The work will become one of the largest specimens at the museum
A cross section of a 200-year-old tree will be installed in London's Natural History Museum to honour evolutionary theorist Charles Darwin.
The work, by Tania Kovats, was selected by judges over proposals by Turner Prize winners such as Mark Wallinger.
The 17 metre-long permanent installation is cut lengthways to include the roots, trunk and branches.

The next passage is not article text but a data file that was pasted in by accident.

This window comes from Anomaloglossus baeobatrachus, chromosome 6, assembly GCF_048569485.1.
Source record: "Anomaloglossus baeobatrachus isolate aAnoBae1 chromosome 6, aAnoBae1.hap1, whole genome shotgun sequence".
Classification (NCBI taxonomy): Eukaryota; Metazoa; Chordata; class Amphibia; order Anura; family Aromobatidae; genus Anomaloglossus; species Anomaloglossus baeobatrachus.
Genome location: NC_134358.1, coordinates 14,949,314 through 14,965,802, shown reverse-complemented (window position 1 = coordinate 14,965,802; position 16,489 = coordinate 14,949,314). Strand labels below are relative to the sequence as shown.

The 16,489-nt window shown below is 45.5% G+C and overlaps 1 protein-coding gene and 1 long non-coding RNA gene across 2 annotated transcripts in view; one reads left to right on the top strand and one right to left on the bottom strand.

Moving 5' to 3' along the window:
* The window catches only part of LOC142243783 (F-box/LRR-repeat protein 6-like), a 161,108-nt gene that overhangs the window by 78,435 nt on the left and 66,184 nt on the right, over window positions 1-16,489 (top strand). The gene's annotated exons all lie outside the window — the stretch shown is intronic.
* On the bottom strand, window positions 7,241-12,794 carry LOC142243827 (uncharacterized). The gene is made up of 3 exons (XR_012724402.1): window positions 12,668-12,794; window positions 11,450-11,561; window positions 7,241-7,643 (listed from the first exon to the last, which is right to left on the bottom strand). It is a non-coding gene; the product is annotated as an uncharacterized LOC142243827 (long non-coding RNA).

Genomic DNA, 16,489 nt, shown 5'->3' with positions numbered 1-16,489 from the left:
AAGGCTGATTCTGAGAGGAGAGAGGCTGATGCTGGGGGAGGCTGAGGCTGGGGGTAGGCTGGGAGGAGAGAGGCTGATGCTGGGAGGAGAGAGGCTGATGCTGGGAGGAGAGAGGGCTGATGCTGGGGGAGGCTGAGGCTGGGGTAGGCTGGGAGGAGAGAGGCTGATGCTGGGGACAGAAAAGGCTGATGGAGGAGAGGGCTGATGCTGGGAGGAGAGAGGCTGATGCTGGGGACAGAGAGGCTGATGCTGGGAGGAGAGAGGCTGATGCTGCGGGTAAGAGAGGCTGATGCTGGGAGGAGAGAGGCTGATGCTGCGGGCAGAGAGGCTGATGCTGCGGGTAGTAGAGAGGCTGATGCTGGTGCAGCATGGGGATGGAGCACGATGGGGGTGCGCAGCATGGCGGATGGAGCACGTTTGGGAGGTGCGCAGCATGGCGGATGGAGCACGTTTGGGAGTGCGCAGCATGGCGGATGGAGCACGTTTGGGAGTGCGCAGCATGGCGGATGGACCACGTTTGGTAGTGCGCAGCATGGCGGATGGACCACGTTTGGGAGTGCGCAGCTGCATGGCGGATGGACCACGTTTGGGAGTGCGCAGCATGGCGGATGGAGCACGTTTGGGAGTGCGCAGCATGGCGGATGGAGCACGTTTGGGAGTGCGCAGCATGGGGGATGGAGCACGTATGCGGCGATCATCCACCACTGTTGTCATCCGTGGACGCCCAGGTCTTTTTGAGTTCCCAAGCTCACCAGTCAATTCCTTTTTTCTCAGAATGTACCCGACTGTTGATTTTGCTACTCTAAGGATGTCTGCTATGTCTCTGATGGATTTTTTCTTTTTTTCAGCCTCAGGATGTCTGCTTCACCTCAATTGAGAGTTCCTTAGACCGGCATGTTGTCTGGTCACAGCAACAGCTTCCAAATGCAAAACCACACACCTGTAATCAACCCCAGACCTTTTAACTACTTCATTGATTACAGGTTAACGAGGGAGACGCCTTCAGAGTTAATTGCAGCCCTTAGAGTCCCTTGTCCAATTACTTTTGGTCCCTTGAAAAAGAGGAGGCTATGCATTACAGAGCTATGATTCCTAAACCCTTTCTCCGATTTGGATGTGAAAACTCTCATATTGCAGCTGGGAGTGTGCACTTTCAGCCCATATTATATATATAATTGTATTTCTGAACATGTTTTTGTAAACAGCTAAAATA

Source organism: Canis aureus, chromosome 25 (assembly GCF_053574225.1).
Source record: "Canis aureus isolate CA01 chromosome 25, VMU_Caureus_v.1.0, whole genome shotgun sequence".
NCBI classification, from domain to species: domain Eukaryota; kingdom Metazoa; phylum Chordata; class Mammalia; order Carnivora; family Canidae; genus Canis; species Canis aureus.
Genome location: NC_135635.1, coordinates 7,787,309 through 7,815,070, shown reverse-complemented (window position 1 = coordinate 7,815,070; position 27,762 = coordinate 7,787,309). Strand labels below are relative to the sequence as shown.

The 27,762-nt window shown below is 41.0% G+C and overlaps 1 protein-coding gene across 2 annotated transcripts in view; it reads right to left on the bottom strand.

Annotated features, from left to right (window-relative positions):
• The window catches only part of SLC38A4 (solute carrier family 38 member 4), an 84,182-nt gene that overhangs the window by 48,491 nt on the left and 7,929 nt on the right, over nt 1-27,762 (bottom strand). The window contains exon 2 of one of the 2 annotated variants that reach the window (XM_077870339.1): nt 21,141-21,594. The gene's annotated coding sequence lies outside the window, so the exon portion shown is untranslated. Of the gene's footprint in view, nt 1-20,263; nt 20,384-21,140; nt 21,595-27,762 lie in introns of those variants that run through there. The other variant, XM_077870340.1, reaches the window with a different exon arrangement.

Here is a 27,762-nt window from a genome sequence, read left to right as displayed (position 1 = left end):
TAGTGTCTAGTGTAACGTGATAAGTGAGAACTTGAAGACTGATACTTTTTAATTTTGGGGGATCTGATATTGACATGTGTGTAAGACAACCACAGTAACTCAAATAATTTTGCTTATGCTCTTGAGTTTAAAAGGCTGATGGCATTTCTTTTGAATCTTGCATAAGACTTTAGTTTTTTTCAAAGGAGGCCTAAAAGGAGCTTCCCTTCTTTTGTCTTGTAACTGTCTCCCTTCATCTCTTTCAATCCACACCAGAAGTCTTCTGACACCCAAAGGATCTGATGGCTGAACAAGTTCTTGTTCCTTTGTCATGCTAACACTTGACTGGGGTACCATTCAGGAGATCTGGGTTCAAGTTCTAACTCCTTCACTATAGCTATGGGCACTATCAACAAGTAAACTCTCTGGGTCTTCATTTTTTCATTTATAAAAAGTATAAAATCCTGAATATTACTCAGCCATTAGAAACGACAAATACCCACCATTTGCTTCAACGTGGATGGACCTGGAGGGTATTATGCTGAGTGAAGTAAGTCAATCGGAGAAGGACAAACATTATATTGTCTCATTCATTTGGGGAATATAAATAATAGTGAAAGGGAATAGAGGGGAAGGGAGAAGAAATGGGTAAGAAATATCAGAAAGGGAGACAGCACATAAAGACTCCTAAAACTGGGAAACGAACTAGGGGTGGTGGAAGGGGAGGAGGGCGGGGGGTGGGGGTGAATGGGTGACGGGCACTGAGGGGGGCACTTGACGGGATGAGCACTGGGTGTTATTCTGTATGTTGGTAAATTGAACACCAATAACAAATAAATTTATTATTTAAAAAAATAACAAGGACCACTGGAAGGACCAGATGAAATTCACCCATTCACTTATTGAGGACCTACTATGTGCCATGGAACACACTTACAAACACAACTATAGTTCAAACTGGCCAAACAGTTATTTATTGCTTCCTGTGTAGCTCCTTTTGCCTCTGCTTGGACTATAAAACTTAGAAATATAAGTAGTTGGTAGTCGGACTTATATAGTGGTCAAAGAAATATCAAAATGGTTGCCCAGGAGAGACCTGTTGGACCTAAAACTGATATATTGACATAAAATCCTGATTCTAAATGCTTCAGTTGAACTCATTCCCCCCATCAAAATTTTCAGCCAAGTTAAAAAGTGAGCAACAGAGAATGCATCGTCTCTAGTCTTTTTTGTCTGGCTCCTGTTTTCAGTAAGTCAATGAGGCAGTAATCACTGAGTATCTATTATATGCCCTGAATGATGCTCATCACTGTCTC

It will be unveiled on 12 February next year, almost exactly 200 years after Darwin was born.
London-based artist Kovats said: "The cross-section is a way of understanding anything in the natural world."
The work will be inserted into the ceiling of the mezzanine gallery and will become one of the largest specimens at the museum.
Tree is inspired by a diagram in one of Darwin's transmutation notebooks.